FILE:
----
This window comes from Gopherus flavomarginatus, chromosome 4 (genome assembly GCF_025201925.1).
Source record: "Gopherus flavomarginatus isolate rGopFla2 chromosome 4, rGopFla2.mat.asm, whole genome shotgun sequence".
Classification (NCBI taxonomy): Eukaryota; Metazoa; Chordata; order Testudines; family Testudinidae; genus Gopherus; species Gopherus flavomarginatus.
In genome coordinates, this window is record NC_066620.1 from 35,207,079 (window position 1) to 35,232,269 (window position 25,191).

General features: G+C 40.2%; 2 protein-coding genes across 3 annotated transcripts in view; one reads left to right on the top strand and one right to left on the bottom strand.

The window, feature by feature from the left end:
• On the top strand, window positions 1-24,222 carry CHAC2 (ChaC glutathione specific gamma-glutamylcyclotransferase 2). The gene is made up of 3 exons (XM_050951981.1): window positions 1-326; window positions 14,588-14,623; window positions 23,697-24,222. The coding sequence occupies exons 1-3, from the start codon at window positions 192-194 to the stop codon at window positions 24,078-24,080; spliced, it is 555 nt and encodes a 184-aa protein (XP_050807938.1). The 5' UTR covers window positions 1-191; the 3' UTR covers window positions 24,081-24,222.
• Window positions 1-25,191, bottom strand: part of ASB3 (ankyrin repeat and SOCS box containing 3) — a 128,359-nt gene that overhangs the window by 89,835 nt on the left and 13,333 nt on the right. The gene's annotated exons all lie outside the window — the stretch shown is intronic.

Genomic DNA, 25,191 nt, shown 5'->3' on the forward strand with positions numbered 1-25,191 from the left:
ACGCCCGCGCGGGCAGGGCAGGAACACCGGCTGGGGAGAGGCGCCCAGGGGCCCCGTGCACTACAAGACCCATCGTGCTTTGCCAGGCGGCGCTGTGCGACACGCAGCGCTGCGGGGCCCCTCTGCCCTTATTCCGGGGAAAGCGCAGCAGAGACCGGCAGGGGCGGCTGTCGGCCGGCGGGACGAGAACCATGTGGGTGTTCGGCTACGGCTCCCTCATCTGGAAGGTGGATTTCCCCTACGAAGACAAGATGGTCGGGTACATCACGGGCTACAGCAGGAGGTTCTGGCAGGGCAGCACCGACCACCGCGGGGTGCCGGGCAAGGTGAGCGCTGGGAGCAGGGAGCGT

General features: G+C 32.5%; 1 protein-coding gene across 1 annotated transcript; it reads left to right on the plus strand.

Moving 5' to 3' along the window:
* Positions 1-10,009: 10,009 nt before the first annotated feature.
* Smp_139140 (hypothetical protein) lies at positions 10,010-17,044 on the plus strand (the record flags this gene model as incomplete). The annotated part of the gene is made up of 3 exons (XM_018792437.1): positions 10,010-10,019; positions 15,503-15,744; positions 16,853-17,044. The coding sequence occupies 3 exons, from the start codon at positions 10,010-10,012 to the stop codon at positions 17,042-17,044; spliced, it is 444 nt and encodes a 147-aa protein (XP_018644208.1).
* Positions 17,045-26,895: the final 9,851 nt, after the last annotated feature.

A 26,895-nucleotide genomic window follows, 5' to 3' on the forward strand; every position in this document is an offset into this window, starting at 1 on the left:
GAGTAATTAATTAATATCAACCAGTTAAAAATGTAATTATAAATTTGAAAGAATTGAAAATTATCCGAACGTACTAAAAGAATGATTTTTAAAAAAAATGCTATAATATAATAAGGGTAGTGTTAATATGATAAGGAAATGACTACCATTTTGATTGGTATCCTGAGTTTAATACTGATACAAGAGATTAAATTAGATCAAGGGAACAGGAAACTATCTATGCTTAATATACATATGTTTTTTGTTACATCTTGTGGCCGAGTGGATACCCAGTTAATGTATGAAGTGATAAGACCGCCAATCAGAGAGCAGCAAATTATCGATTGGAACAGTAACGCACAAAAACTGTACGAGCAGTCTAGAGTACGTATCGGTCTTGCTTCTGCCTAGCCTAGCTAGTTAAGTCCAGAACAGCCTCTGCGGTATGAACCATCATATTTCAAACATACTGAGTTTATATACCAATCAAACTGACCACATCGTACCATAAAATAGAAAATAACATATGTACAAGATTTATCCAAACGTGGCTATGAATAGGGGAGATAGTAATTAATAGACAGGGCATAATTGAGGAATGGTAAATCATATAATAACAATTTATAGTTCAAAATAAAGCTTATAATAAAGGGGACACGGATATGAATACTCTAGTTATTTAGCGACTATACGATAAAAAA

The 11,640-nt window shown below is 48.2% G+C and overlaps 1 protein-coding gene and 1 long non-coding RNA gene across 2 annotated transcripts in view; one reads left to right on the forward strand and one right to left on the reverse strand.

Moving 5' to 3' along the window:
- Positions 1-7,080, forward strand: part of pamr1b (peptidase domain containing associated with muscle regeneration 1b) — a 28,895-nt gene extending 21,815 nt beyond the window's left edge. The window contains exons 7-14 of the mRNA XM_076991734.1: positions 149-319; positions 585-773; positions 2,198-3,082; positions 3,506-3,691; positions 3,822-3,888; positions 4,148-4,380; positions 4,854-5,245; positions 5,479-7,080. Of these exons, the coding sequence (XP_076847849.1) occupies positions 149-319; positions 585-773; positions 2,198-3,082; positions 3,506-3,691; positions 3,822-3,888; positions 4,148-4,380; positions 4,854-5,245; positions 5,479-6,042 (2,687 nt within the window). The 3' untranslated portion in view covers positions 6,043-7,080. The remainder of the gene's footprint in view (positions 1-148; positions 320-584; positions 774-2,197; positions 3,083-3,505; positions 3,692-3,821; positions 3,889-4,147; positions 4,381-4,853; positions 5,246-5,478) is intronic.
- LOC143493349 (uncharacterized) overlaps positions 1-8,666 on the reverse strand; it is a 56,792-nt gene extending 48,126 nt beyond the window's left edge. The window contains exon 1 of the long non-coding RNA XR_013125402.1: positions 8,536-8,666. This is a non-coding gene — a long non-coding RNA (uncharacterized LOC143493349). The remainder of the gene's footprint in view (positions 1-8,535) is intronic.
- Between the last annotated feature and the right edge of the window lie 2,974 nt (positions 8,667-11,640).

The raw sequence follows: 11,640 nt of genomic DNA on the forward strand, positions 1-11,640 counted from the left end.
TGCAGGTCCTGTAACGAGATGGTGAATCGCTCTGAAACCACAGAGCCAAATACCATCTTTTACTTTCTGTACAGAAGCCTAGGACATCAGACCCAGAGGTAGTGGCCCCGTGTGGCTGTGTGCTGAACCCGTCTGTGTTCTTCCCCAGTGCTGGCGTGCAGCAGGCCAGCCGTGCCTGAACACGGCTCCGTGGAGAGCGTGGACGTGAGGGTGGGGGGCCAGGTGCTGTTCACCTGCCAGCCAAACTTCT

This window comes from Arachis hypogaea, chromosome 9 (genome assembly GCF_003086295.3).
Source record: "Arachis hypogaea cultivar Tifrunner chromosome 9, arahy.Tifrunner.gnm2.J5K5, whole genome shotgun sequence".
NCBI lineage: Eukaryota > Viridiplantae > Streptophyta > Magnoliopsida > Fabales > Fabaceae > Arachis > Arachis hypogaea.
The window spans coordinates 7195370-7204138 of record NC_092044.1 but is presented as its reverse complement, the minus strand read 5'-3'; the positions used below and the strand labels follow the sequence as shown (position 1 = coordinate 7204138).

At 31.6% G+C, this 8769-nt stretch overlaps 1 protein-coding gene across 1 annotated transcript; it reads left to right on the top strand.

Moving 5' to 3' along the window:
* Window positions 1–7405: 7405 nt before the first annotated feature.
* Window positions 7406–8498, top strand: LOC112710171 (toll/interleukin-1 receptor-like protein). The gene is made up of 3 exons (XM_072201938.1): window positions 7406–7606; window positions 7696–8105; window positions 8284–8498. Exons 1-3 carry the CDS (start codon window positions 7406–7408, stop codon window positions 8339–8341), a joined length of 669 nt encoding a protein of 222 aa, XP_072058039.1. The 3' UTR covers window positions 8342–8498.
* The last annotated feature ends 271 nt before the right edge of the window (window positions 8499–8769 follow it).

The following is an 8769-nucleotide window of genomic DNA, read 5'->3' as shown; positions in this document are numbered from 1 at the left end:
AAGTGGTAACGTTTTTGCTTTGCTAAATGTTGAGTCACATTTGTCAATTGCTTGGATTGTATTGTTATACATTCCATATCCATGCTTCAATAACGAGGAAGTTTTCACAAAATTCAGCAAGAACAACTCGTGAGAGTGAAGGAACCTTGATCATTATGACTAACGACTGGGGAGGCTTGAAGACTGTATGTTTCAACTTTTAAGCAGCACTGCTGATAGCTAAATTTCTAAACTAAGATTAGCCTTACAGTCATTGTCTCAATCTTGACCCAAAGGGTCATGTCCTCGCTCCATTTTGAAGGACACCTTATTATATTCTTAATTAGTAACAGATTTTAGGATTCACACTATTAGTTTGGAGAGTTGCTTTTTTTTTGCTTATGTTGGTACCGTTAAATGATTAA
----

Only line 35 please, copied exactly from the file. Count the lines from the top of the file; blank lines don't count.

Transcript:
AAGTGGTAACGTTTTTGCTTTGCTAAATGTTGAGTCACATTTGTCAATTGCTTGGATTGTATTGTTATACATTCCATATCCATGCTTCAATAACGAGGAAGTTTTCACAAAATTCAGCAAGAACAACTCGTGAGAGTGAAGGAACCTTGATCATTATGACTAACGACTGGGGAGGCTTGAAGACTGTATGTTTCAACTTTTAAGCAGCACTGCTGATAGCTAAATTTCTAAACTAAGATTAGCCTTACAGTCATTGTCTCAATCTTGACCCAAAGGGTCATGTCCTCGCTCCATTTTGAAGGACACCTTATTATATTCTTAATTAGTAACAGATTTTAGGATTCACACTATTAGTTTGGAGAGTTGCTTTTTTTTTGCTTATGTTGGTACCGTTAAATGATTAA